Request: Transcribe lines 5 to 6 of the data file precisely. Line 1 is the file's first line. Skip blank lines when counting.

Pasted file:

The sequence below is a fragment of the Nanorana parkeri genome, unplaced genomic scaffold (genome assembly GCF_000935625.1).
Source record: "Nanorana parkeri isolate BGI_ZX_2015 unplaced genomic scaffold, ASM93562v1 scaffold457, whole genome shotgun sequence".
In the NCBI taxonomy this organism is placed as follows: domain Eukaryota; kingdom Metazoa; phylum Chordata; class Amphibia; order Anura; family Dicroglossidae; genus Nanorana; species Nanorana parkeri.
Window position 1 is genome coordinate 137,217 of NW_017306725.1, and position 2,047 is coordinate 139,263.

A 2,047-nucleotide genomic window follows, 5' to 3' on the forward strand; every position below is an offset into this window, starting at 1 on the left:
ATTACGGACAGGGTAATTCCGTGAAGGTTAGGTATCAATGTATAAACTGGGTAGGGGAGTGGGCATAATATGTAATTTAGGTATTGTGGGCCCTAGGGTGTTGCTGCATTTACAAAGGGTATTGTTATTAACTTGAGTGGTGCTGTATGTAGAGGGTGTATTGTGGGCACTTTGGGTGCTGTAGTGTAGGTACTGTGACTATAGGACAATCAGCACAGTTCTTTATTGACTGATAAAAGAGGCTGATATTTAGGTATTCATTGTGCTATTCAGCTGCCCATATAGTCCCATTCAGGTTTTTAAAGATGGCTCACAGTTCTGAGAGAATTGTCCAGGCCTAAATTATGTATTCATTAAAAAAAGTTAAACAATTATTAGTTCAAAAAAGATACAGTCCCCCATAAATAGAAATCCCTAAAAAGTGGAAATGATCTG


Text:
A 2,047-nucleotide genomic window follows, 5' to 3' on the forward strand; every position below is an offset into this window, starting at 1 on the left:
ATTACGGACAGGGTAATTCCGTGAAGGTTAGGTATCAATGTATAAACTGGGTAGGGGAGTGGGCATAATATGTAATTTAGGTATTGTGGGCCCTAGGGTGTTGCTGCATTTACAAAGGGTATTGTTATTAACTTGAGTGGTGCTGTATGTAGAGGGTGTATTGTGGGCACTTTGGGTGCTGTAGTGTAGGTACTGTGACTATAGGACAATCAGCACAGTTCTTTATTGACTGATAAAAGAGGCTGATATTTAGGTATTCATTGTGCTATTCAGCTGCCCATATAGTCCCATTCAGGTTTTTAAAGATGGCTCACAGTTCTGAGAGAATTGTCCAGGCCTAAATTATGTATTCATTAAAAAAAGTTAAACAATTATTAGTTCAAAAAAGATACAGTCCCCCATAAATAGAAATCCCTAAAAAGTGGAAATGATCTG